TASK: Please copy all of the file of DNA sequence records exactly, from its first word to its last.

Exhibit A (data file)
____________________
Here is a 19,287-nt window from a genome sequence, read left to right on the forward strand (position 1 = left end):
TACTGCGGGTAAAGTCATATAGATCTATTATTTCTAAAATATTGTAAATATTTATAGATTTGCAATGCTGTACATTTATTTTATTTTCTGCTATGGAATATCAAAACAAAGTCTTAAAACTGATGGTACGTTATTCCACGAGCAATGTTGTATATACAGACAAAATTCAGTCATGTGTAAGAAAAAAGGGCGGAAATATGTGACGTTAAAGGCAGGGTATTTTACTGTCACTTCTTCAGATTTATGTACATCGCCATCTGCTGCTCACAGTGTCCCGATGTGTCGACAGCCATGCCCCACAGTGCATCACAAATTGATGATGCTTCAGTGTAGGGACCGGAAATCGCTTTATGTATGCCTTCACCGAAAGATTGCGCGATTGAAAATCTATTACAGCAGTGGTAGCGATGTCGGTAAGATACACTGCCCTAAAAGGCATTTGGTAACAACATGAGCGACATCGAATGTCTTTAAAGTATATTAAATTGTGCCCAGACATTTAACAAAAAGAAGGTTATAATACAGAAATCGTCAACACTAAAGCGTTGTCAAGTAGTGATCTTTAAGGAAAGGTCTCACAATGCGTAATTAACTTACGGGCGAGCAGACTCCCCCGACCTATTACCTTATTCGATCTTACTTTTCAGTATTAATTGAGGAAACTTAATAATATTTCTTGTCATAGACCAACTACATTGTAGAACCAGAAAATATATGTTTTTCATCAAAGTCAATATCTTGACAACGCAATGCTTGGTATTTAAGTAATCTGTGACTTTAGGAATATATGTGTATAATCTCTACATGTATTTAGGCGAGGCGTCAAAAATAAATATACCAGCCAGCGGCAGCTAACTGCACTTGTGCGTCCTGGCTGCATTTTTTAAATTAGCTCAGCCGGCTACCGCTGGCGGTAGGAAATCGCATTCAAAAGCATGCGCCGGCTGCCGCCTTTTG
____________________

Here is a 19,287-nt window from a genome sequence, read left to right on the forward strand (position 1 = left end):
TACTGCGGGTAAAGTCATATAGATCTATTATTTCTAAAATATTGTAAATATTTATAGATTTGCAATGCTGTACATTTATTTTATTTTCTGCTATGGAATATCAAAACAAAGTCTTAAAACTGATGGTACGTTATTCCACGAGCAATGTTGTATATACAGACAAAATTCAGTCATGTGTAAGAAAAAAGGGCGGAAATATGTGACGTTAAAGGCAGGGTATTTTACTGTCACTTCTTCAGATTTATGTACATCGCCATCTGCTGCTCACAGTGTCCCGATGTGTCGACAGCCATGCCCCACAGTGCATCACAAATTGATGATGCTTCAGTGTAGGGACCGGAAATCGCTTTATGTATGCCTTCACCGAAAGATTGCGCGATTGAAAATCTATTACAGCAGTGGTAGCGATGTCGGTAAGATACACTGCCCTAAAAGGCATTTGGTAACAACATGAGCGACATCGAATGTCTTTAAAGTATATTAAATTGTGCCCAGACATTTAACAAAAAGAAGGTTATAATACAGAAATCGTCAACACTAAAGCGTTGTCAAGTAGTGATCTTTAAGGAAAGGTCTCACAATGCGTAATTAACTTACGGGCGAGCAGACTCCCCCGACCTATTACCTTATTCGATCTTACTTTTCAGTATTAATTGAGGAAACTTAATAATATTTCTTGTCATAGACCAACTACATTGTAGAACCAGAAAATATATGTTTTTCATCAAAGTCAATATCTTGACAACGCAATGCTTGGTATTTAAGTAATCTGTGACTTTAGGAATATATGTGTATAATCTCTACATGTATTTAGGCGAGGCGTCAAAAATAAATATACCAGCCAGCGGCAGCTAACTGCACTTGTGCGTCCTGGCTGCATTTTTTAAATTAGCTCAGCCGGCTACCGCTGGCGGTAGGAAATCGCATTCAAAAGCATGCGCCGGCTGCCGCCTTTTG